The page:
Hongkongers mistakenly believe poor diet is not the primary cause of obesity
Control of food intake is much more important than exercise when it comes to weight restriction, despite what food companies would have us believe, research shows
What do you think is the main cause of obesity? If you said “lack of exercise”, you’re likely to eat more – and therefore be heavier – than someone who thinks a poor diet is the primary cause of obesity, according to a local consumer research expert.
Food companies know this misconception about obesity and capitalise on it, linking their food products to exercise, says Anirban Mukhopadhyay, a professor of marketing at the Hong Kong University of Science and Technology. He has termed this tactic “leanwashing”.
In a new paper to be published in the Journal of the Association for Consumer Research, Mukhopadhyay and co-author Brent McFerran, an assistant professor of marketing at the University of Michigan, call for government intervention to increase public awareness of the true causes of obesity, converting “exercise theorists” to “diet theorists” to help stem the global obesity crisis.
“Ordinary people should believe the right thing – poor diet is the most important factor contributing to weight gain and obesity,” says Mukhopadhyay. “The obesity crisis is worldwide and growing very fast. In 2014, a McKinsey report estimated the worldwide cost of obesity to be US$2 trillion – the same as the cost of smoking, or from all war and terrorism combined.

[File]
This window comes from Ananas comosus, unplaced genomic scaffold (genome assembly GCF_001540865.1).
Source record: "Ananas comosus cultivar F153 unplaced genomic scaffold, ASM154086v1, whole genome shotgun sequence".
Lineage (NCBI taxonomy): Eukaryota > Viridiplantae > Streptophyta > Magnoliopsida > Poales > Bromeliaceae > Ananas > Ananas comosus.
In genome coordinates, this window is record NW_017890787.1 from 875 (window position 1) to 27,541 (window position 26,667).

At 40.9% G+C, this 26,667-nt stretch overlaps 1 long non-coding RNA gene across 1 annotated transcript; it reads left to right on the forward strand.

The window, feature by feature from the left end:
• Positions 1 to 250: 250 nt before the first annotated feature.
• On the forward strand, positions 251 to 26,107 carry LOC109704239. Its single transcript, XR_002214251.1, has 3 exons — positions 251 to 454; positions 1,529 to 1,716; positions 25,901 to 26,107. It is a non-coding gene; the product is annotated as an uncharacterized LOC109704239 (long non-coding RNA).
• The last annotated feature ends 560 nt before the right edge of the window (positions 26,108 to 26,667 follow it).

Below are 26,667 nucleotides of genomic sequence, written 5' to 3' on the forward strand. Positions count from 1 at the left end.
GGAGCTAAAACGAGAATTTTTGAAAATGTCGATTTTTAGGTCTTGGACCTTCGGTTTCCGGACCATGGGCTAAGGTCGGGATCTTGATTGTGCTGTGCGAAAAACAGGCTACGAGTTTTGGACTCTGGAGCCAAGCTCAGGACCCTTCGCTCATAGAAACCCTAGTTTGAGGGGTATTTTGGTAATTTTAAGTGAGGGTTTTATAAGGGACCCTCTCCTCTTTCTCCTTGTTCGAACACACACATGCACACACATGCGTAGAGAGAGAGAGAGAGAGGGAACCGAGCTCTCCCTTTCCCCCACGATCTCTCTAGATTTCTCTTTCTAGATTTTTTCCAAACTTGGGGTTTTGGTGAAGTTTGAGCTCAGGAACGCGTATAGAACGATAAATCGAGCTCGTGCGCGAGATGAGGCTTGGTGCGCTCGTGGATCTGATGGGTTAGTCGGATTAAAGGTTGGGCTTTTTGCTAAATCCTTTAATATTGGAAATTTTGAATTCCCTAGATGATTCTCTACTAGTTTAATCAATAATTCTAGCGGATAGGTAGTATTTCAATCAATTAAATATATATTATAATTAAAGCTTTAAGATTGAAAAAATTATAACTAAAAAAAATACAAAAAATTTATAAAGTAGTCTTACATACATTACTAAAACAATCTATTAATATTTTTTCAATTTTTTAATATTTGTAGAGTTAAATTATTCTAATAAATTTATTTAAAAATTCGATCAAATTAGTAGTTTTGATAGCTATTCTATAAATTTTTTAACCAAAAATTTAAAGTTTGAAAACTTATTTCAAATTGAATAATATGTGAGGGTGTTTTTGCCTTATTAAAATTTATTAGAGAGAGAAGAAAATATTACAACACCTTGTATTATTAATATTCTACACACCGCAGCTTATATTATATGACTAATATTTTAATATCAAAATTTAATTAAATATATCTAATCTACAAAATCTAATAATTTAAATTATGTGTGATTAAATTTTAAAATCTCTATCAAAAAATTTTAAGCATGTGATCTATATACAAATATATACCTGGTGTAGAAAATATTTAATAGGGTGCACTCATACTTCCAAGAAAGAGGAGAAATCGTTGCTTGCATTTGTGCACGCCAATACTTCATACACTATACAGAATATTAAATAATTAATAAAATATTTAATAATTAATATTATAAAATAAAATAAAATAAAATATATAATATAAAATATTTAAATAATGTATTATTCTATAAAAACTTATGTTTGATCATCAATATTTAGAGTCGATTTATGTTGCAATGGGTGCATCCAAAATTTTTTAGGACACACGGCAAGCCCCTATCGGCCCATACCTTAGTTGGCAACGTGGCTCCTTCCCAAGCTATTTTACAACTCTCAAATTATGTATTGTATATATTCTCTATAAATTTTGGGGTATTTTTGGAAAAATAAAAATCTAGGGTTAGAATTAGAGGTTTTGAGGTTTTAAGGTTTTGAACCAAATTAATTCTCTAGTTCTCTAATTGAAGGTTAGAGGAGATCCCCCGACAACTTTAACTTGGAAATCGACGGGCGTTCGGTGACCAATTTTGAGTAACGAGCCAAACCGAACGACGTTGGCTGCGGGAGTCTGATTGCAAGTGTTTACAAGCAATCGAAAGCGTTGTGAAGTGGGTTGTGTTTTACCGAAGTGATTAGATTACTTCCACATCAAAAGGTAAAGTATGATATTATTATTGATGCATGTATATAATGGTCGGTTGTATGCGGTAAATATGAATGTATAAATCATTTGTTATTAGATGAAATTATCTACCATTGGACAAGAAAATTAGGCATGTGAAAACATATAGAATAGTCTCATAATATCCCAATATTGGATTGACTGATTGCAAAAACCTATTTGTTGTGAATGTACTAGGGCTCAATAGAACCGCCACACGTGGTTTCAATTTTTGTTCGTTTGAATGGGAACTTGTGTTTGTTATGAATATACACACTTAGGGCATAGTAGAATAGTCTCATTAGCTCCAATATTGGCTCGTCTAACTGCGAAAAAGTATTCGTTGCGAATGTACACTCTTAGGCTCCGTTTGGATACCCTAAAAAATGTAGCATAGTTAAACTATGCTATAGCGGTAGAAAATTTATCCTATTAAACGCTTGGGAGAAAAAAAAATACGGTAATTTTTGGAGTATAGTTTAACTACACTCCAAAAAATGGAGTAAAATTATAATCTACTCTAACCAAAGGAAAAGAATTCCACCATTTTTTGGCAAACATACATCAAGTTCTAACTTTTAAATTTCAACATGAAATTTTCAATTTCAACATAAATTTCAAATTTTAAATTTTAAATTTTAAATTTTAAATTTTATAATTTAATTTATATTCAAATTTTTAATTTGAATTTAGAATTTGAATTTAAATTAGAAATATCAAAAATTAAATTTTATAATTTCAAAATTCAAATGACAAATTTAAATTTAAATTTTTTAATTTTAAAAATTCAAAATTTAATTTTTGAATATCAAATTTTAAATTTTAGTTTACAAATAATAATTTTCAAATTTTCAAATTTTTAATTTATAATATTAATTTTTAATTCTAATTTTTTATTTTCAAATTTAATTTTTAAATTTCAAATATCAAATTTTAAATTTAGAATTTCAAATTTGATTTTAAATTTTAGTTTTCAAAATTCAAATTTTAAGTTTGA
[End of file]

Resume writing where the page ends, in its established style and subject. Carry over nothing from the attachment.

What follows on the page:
“In Hong Kong, in 2011, the government estimated that 39 per cent of the population is overweight, and this number has surely gone up. Obesity has great social and individual costs, and we need to believe the right thing because our beliefs guide our actions. Do not expect to lose weight through exercise. Exercise has great health benefits, but control of food intake is much more important when it comes to weight restriction.”
Mukhopadhyay says medical research points to “overnutrition” rather than lack of exercise as the dominant cause of obesity, and that it’s much more difficult to rely on exercise for weight control than diet.
Thirty minutes of hiking for a 70kg man burns off about 220 calories, for example – the same calorie reduction achieved by simply eliminating a Starbucks Grande Latte from one’s diet each day.
Further, people often reward themselves for their exercise with an indulgent treat and end up consuming more calories than they burned off, Mukhopadhyay says. People also generally overestimate how many calories they burn off in exercise and underestimate how many calories they eat.
Yet, about half the population – Hongkongers included – still believe poor diet is not the primary cause of obesity, he says. In a study published in August 2013 in the journal Psychological Science, Mukhopadhyay and McFerran conducted more than 10 separate surveys in five countries and territories.
In the first study, the researchers surveyed 254 South Koreans drawn from a nationally representative sample to indicate what they believed to be the primary cause of obesity: eating too much, not exercising enough, or genetics. Diet theorists accounted for 50 per cent of the respondents, exercise theorists for 41 per cent, and gene theorists for 8 per cent. The diet theorists had a mean BMI of 21.55 (calculated by taking weight in kilograms divided by the square of height in metres) versus 23.10 for exercise theorists, representing a difference of about 4.5kg for someone 1.6m tall.